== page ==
U.S. businesses experienced modest to moderate growth during the first quarter, according to the Federal Reserve Bank’s Beige Book, a survey of business owners about conditions in the Fed’s 12 regional districts. Multiple districts reported respondents had called out “robust construction activity” in their marketplaces, a sign that business owners are feeling confident about future economic expansion.
Ahead of the first estimate of gross domestic product (GDP) for January through March 2018, the Commerce Department reported that GDP growth in the fourth quarter was 2.9 percent, up slightly from the previous estimate of 2.5 percent. That level of economic activity represented only a small decline from the 3.2 percent growth in the third quarter of 2017. For the full year of 2017, GDP growth was 2.3 percent, a marked improvement over the 1.5 percent rate during the election year of 2016.
Better-than-expected consumer spending pushed GDP higher, offsetting a steeper decline in exports than was forecast. Indications are that both consumers and businesses anticipated the tax cuts that passed at year’s end and spent or invested accordingly.
Economists are expecting a slowdown when the final estimations of GDP growth for the first quarter of 2018 are announced. Although there is the anticipation of a follow-on effect from the Tax Cuts and Jobs Act, uncertainty over the economic impact of the proposed tariffs is seen as dampening business investment in the first quarter.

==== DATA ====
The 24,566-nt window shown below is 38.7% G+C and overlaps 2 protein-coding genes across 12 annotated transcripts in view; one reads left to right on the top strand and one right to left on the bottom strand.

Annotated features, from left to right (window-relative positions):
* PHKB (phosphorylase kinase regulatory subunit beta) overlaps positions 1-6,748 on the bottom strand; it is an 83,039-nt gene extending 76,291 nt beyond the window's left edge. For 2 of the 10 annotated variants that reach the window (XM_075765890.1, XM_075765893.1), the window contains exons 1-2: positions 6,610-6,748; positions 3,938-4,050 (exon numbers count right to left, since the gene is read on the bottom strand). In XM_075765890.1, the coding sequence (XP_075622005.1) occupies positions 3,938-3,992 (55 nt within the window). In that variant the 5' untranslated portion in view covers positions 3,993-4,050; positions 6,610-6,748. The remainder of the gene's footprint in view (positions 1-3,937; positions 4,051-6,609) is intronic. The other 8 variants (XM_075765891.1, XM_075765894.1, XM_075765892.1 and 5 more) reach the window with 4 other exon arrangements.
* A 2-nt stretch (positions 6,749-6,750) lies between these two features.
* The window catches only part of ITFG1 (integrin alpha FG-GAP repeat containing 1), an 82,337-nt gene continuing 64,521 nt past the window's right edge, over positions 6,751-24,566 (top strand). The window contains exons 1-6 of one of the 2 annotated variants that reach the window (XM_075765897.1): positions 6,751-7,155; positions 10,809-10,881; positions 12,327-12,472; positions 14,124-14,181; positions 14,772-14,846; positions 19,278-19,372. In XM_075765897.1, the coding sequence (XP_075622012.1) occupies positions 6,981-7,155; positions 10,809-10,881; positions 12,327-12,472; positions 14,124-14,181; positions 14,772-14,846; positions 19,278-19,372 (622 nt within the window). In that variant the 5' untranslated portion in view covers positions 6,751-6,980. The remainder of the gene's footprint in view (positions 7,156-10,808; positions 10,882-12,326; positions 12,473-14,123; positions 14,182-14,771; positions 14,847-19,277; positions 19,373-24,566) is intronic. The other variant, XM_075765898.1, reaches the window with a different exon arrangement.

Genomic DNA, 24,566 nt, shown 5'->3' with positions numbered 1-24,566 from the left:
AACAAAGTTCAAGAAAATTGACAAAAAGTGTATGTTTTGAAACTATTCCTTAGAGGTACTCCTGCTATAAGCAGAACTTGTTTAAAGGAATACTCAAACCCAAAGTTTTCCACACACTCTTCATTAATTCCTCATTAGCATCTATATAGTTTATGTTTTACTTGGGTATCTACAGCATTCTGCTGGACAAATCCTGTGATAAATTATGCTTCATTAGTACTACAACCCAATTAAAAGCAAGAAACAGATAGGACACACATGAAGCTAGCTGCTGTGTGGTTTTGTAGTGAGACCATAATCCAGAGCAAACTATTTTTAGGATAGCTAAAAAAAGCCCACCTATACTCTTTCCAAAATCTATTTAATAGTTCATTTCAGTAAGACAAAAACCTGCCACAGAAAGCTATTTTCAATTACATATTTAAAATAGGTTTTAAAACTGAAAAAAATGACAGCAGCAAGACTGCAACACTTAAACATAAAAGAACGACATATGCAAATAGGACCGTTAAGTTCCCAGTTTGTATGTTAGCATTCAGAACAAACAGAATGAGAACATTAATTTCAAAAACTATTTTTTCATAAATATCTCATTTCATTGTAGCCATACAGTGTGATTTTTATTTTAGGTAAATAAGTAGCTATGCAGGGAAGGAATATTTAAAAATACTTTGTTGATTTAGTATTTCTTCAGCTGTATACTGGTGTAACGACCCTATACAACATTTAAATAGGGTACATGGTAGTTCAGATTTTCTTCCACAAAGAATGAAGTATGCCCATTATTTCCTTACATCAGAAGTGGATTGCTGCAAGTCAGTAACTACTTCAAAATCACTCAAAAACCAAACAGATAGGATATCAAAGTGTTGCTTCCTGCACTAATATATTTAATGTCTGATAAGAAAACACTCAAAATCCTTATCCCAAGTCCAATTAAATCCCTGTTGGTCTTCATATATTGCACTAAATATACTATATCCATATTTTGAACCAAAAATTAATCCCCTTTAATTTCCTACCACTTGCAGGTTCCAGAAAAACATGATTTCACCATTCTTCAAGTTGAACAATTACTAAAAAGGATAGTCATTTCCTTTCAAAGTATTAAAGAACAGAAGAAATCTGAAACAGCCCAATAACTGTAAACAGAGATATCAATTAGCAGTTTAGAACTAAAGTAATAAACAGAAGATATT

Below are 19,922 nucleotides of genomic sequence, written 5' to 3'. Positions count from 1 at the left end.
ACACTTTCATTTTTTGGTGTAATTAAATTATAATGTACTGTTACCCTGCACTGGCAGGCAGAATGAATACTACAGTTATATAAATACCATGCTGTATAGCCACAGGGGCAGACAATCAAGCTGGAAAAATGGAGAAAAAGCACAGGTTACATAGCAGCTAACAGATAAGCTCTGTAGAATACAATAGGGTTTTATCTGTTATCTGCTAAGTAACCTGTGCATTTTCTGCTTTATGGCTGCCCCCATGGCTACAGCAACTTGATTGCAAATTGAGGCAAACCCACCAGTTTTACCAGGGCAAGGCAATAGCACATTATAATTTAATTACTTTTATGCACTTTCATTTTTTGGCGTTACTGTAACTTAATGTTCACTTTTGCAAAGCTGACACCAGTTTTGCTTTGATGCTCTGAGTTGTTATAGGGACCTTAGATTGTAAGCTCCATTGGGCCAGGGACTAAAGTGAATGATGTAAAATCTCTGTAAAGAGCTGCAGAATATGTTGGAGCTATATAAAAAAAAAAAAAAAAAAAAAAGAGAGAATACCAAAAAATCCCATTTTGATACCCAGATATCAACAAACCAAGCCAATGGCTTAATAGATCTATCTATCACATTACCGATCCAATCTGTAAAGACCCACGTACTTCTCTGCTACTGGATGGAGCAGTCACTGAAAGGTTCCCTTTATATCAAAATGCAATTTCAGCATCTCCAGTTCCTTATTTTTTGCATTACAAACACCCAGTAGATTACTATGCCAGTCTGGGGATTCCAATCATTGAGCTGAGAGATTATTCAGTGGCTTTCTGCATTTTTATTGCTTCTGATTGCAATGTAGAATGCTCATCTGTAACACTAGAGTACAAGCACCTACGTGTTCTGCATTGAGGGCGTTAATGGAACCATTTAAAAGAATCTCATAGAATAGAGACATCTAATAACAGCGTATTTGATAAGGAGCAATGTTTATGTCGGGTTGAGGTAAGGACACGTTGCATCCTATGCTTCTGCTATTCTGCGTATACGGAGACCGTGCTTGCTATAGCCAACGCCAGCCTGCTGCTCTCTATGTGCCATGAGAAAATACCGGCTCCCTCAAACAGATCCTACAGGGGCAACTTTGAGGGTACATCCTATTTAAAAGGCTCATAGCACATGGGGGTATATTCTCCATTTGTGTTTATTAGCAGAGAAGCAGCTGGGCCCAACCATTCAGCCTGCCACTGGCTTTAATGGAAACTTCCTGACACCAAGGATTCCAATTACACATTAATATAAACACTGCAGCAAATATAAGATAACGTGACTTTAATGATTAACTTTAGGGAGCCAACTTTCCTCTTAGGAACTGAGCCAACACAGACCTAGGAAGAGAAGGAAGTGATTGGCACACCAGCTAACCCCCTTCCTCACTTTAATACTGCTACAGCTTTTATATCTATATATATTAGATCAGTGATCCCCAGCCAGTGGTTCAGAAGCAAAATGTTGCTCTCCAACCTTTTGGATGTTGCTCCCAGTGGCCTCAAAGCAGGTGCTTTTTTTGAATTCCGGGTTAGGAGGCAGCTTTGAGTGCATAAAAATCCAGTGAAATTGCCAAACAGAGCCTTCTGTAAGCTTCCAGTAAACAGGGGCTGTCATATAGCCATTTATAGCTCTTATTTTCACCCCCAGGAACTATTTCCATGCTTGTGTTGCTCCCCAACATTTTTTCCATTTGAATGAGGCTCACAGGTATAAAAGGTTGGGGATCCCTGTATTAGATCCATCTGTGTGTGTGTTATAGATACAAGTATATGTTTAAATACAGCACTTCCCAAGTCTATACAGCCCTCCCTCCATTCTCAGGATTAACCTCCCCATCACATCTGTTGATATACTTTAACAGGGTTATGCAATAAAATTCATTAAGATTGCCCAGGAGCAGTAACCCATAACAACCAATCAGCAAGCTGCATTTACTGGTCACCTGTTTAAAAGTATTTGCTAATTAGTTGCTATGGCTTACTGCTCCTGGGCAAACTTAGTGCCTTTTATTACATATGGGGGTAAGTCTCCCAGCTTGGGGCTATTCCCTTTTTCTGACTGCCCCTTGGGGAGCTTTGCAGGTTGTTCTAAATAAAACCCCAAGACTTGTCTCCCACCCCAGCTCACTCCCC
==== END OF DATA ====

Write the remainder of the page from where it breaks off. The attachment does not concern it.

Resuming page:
As the Trump Administration has made policy decisions of late that have sent mixed signals to businesses, it is more difficult to gauge how long business confidence will support the economic expansion. With 70 percent of the GDP tied to consumer spending. It is worth examining how the U.S. homeowner and consumer are behaving after the first quarter of 2018. The data from the first quarter reveals a consumer who feels good about their job and personal wealth but is behaving more cautiously.
Since the financial crisis of 2008, consumers have rebuilt their finances, bringing their balance sheets into line with the pre-crisis era. Private asset-to-liability ratios have fully rebounded, hitting 7.3:1 at the end of 2017. That is the highest asset-to-liability ratio since before the 2000-2001 recession. But the long-term trend is for a higher ratio of household liabilities to assets for U.S. consumers. The asset-to-liability ratio fell from above 10.5:1 in 1960 to the 7.5:1 level of 1999. There is evidence in recent months that consumers have become more cautious as this ratio has rebounded.
Figure 1: Source: Wells Fargo Securities
Revolving credit, which is primarily credit card debt, increased by $100 million in February, following a tepid $1.4 billion increase in January. This two-month increase represents the weakest expansion of revolving credit in consecutive months since the end of 2013.
Figure 2: Source: Federal Reserve System, U.S. Department of Commerce and Wells Fargo Securities